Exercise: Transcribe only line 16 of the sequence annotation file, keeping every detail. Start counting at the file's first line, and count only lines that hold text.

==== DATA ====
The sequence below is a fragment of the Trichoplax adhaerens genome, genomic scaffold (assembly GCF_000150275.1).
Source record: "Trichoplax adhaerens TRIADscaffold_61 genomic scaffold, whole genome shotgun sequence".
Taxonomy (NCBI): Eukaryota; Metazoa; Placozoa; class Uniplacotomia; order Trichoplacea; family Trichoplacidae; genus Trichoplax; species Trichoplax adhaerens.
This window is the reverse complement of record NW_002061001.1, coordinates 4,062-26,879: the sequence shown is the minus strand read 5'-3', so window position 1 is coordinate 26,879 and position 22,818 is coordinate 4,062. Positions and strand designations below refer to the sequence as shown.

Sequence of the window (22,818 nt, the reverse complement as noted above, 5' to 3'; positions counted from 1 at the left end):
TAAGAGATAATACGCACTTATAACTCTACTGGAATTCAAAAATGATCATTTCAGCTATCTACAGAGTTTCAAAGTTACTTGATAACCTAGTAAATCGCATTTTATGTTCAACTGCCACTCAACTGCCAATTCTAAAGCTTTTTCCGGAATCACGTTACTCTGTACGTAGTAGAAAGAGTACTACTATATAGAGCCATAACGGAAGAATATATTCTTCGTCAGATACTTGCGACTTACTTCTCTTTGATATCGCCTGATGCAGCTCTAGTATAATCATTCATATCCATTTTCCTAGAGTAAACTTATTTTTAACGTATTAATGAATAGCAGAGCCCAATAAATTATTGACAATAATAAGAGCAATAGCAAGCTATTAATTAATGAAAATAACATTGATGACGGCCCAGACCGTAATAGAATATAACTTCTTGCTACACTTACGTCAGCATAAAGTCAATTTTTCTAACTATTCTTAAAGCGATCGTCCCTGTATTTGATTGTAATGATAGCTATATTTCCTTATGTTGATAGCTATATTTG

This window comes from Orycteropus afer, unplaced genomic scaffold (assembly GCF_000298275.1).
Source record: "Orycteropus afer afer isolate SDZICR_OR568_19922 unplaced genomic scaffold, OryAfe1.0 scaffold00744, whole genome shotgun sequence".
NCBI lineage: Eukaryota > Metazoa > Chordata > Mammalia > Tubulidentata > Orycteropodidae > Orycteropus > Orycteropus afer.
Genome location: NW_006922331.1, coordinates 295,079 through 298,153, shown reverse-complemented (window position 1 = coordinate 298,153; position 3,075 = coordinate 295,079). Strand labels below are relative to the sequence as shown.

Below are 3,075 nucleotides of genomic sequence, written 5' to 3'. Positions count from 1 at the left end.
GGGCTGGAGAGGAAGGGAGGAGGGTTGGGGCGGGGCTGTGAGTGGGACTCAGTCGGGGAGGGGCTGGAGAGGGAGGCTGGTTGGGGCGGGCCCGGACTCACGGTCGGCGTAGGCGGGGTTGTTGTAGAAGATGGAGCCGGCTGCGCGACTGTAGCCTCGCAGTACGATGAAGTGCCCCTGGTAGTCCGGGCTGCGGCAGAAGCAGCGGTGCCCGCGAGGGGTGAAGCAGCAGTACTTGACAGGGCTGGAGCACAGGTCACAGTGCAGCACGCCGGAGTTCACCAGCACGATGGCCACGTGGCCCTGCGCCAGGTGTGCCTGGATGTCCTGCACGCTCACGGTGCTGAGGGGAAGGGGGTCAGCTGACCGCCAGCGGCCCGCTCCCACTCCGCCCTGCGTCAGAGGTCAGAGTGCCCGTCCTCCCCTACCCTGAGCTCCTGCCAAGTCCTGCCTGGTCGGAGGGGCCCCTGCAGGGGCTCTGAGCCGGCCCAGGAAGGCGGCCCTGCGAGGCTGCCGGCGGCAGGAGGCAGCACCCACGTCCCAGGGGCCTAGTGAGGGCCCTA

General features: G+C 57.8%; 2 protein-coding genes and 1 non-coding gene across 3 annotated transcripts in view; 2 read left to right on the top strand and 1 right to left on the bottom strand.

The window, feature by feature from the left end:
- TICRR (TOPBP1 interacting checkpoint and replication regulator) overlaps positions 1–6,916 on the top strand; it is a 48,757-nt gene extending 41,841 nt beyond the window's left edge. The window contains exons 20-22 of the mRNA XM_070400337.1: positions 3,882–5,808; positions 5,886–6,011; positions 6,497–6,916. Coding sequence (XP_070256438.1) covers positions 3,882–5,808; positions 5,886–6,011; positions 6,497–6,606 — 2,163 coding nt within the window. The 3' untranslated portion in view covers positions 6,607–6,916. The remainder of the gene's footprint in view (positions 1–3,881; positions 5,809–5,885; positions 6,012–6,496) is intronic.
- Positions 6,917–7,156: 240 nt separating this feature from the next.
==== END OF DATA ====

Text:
- Positions 6,917–7,156: 240 nt separating this feature from the next.